In 2013, New Yorkers unwittingly became members of a collective audience, with viewing panels into construction sites becoming mandatory by Local Law 47. 47 (section 3307.7.1) painstakingly details the requirements of these windows (one per every 7.6 meters of Hunter-Green wooden fencing, a minimum of 30.5 by 30.5 centimeters in size, blocked off with plexiglass, etc.). According to a spokesperson for the Department of Buildings, the windows give “neighbors a quick and easy way to understand the changes underway in their neighbourhoods”. In theory, the diamond-shaped peepholes that open up construction sites like those at 432 Park Avenue or 111 West 57th Street should offer the average citizen a behind-the-scenes look into the flexes and flows of their city.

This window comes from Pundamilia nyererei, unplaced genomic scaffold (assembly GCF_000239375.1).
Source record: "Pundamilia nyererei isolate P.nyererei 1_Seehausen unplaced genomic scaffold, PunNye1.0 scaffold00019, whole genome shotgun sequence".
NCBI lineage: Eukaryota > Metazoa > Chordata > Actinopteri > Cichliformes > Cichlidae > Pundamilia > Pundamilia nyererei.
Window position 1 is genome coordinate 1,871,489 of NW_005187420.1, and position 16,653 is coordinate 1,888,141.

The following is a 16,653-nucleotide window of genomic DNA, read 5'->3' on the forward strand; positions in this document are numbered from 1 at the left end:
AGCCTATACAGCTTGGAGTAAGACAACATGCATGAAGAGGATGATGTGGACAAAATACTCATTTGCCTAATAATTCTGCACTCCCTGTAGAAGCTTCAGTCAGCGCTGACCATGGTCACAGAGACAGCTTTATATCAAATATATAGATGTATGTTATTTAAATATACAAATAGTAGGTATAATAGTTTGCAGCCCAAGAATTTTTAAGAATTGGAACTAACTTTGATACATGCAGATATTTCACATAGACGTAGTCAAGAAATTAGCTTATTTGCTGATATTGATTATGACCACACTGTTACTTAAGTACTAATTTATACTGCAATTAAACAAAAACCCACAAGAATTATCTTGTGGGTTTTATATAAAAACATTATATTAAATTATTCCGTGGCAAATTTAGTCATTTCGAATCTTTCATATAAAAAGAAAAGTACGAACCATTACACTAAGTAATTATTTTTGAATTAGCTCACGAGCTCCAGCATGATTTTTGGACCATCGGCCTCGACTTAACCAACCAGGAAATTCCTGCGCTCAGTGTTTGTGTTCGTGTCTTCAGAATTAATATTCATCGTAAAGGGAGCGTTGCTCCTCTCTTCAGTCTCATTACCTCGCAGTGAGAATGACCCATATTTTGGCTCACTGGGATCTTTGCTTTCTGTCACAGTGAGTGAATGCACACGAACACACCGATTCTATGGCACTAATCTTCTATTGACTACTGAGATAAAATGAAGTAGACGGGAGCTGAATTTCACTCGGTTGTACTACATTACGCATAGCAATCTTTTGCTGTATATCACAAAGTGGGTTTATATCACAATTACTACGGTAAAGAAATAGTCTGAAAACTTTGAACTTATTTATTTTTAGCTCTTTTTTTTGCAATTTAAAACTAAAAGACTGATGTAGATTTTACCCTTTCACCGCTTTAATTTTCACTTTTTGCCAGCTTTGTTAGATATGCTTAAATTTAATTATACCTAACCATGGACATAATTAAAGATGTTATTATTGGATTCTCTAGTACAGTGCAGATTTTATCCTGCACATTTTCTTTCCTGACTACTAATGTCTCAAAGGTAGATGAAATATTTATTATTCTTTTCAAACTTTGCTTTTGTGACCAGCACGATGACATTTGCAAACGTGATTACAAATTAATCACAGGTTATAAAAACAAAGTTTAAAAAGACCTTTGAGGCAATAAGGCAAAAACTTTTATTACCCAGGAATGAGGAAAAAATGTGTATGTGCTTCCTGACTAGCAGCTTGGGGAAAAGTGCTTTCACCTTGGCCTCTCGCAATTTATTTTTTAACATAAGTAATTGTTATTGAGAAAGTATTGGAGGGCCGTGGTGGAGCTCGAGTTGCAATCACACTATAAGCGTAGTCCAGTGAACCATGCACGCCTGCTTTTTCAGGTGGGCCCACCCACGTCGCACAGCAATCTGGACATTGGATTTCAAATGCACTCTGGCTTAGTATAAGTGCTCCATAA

Although these roughly hacksawed windows do instill anticipation, the reveal of the City-in-Transition falls flat. The spectacle is of an embarrassed landscape: braces and barricades and a stage, strewn with clues as to the diet of the average American construction worker: a Red Sea of crushed Coca Cola cans, discarded Kit Kat wrappers and emptied Malboro packs. There is no sudden understanding of a development; the Department of Buildings’ promise of transparency holds little truth. As a result, the miniature theatres that punctuate the city’s streets are poorly attended, overlooked.
If 47 has truly been put in place to encourage and facilitate an accessibility of the ever-changing urban landscape, then perhaps the viewing panels themselves should be more intriguing — a red velvet curtain always helps — and the stage should always be extravagantly set. Give New Yorkers a reason to pause, and they in turn will become a riveted audience.
Avirgan, Jody. “Go ahead, peep into that construction site.” WNYC. NYPR, 9 May 2014. Web. 11 June 2016.
Carr, Nick. “Looking Through The Sixth Avenue Peepholes.” Scouting NY. Scouting NY, 28 Mar. 2011. Web. 11 June 2016.
“Home.” Nonobject. Nonobject, n.d. Web. 11 June 2016.
United States. The City of New York, Law Department. Local Law No. 47 of 2013, Council Int No. 1003-A of 2013. New York City: GPO, 2013. Print.